Governance , Incident & Breach Response , Next-Generation Technologies & Secure Development

Threat Intelligence: The Difference Between Good and Bad

John Watters Of iSight Partners on How to Separate Signal from Noise
Threat Intelligence: The Difference Between Good and Bad
John Watters of iSight Partners

The term threat intelligence often is bandied around in computer security. There are a host of companies that specialize in this field, which intends to deliver the most crucial and actionable information that can help companies dodge data breaches.

One of those companies is iSight Partners, which was acquired earlier this year by FireEye. iSight founder John Watters says that companies are inundated with so much technical data on attacks that it can be difficult to figure out which one to prioritize.

"Bad intel is just data that may or may not be bad," Watters says. "It's not verified, so you're not sure whether it's a false positive or not or if you can drive any action on it. What you're doing is further complicating the job of the security operations team."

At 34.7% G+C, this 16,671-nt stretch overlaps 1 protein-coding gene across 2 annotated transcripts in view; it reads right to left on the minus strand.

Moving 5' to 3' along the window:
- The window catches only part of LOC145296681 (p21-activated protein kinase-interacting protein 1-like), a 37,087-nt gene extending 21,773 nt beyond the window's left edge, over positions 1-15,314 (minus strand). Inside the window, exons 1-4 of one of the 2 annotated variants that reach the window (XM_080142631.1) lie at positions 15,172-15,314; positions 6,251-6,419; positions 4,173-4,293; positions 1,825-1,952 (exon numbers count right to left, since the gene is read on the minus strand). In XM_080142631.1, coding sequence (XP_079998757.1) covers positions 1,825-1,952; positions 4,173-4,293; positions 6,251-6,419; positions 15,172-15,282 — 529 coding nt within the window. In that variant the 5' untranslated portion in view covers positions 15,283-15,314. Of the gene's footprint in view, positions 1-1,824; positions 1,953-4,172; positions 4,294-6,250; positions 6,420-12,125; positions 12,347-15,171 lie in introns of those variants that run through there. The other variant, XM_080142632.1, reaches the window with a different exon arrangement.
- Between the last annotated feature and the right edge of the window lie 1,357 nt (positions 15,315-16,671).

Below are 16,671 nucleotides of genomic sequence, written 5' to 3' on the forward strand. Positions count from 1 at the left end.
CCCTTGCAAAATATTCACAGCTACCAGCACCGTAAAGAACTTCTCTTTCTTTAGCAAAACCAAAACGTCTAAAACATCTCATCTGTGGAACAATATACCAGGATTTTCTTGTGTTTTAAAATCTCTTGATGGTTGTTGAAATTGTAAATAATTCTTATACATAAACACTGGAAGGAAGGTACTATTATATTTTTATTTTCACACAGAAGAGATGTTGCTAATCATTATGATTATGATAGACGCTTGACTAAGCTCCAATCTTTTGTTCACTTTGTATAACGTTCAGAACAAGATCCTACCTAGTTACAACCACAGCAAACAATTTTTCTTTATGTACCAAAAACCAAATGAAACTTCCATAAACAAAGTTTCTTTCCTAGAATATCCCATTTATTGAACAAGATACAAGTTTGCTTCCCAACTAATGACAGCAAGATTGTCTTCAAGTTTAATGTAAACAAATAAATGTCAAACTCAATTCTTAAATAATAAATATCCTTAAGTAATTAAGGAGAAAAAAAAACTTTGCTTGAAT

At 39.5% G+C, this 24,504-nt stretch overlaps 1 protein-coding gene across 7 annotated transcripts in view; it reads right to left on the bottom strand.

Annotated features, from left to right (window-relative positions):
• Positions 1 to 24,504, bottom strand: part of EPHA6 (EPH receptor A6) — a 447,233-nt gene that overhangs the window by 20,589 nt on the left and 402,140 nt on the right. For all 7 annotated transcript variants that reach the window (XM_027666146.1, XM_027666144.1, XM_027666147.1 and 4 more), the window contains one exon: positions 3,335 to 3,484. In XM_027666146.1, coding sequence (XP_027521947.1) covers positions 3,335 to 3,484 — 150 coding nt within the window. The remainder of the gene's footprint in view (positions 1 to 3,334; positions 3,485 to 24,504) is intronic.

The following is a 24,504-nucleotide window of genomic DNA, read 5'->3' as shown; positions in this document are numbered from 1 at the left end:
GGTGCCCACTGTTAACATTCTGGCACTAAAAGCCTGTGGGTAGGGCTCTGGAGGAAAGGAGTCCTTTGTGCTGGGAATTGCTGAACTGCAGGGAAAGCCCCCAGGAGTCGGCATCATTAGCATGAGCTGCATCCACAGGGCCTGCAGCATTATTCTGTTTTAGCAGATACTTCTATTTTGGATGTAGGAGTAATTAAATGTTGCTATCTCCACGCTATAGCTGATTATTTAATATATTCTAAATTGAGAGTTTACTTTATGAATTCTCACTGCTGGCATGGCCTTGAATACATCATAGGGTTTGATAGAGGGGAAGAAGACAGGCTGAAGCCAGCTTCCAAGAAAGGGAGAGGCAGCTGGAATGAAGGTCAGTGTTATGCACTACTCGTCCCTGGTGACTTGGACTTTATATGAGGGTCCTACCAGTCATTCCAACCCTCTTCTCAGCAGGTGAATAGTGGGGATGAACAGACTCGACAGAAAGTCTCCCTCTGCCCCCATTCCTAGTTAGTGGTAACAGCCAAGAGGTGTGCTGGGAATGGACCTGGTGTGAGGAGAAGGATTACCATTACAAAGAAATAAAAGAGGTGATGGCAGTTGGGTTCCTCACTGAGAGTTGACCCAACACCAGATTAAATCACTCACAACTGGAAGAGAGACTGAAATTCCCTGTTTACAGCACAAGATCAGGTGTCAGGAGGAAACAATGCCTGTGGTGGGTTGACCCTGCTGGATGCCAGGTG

Good intelligence, on the other hand, has context: The actor and their objective are known, as well as their tools and procedures. Armed with this information, organizations can organize their responses and protect their most critical assets.

In this audio interview, Watters discusses:

  • What organizations do with accurate intelligence reports;
  • Why attribution matters less to companies than to governments;
  • How organizations are increasingly using encryption to protect email.

Watters founded iSight Partners in 2006. He was previously CEO of iDefense, another computer security firm, which was acquired by VeriSign. Before becoming interested in information security, he was an investor.




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